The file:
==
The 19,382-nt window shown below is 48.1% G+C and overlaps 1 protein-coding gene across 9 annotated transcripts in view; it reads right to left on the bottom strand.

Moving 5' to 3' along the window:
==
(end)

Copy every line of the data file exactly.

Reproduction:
The 19,382-nt window shown below is 48.1% G+C and overlaps 1 protein-coding gene across 9 annotated transcripts in view; it reads right to left on the bottom strand.

Moving 5' to 3' along the window: